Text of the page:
Selling Your Cellphone Location Data Might Soon Be Banned In The U.S.

Massachusetts lawmakers are weighing a near total ban on buying and selling of location data drawn from consumers’ mobile devices in the state, in what would be the first-in-the-nation effort to rein in a billion-dollar industry, The Wall Street Journal reported.

According to The Wall Street Journal, the Massachusetts legislature held a hearing last month on a bill called the Location Shield Act, a sweeping proposal that would sharply curtail the collecting and selling location data drawn from mobile phones in Massachusetts. The proposal would also institute a warrant requirement for law-enforcement access to location data, banning data brokers from providing location information about state residents without court authorization in most circumstances.

Location data is typically collected through mobile apps and other digital services and doesn’t include information such as a name or a phone number, The Wall Street Journal reported. But often, a device’s movement patters are enough to derive a possible identity of its owner. For example, where a phone spends its evening and overnight hours is usually the owner’s home address and can be cross-checked against other databases for additional insight…

…No state has gone so far as to completely ban the sale of location data on residents. The most common approach in other states is to require digital services and data brokers to obtain clear consent from consumers to collect data and put some restrictions on transfer and sale.

…The bill has drawn the support of a coalition of progressive activists in a state where Democrats have supermajorities in both chambers of the state legislature and control the governorship. The bill is sponsored by Sen. Cindy Creem, a Democrat representing the Boston suburbs, who also serves as the majority leader in the state Senate.

Engadget reported that the Massachusetts state legislature is considering bill that would ban the sale of users’ phone location data. If passed, the Location Shield Act would be the first such law in the nation as Congress stalls on comprehensive user privacy solutions on a national scale. The state’s proposed legislation would also require a warrant for law enforcement to access user location data from data brokers.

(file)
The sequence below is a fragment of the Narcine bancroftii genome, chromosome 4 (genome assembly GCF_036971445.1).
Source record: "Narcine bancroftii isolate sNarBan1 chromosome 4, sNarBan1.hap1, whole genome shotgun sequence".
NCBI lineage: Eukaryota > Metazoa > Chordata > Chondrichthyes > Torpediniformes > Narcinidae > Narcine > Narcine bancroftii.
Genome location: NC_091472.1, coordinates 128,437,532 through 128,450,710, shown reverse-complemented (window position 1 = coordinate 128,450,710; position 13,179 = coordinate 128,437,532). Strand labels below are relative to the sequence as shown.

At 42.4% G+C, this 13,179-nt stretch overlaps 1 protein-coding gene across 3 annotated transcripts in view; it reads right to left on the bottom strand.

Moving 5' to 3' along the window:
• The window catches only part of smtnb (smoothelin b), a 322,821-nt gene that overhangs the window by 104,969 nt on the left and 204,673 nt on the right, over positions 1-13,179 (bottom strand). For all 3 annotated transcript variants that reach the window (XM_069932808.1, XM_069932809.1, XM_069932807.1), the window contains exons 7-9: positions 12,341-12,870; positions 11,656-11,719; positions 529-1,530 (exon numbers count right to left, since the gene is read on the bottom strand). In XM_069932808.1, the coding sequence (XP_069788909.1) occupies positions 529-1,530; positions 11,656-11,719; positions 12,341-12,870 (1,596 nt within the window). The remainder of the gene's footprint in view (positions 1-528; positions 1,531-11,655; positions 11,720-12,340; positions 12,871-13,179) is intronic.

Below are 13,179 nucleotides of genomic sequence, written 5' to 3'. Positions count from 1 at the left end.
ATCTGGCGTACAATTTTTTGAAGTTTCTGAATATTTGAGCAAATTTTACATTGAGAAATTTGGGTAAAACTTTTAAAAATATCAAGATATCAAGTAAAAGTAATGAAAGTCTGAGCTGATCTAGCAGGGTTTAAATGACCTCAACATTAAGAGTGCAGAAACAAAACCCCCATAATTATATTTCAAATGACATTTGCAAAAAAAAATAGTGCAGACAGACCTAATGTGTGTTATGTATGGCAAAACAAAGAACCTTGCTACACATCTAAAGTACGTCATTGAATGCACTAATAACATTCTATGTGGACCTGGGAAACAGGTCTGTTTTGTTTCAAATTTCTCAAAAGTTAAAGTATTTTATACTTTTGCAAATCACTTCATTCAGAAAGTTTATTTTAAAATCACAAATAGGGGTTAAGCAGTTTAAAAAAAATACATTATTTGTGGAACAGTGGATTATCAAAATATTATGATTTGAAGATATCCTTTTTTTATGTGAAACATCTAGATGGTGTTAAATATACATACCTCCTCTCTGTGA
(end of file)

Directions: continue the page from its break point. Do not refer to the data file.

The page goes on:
Engadget noted that the bill wouldn’t prevent Massachusetts residents from using their phone’s location services for things that directly benefit them – like Google Maps navigation, DoorDash deliveries or hailing an Uber. However, it would bar tech companies and data vendors from selling that data to third parties – a practice without any clear consumer benefit.

The Location Shield Act is backed by the ACLU and various progressive and pro-choice groups, who see a greater urgency to block the dissemination of user location in a post-hobbs world. As red states increasingly criminalize abortion, concerns have grown over the transfer of user data to catch women traveling out of state to undergo the procedure or access medication. In addition, the bill’s backers raise concerns about national security and digital-stalking implications.

According to Engadget, requiring law enforcement to provide a warrant to access user location data could also help curtail the rising trend of law enforcement buying that information commercially. A 2022 ACLU investigation found that the Department of Home Security bought over 336,000 data points to essentially bypass the Fourth Amendment requirement for a search warrant.

Personally, I hope that the Massachusetts law goes into effect as soon as possible. That could encourage other states to make the same kind of bill. Nobody likes data brokers who sneakily steal information from other people’s phones.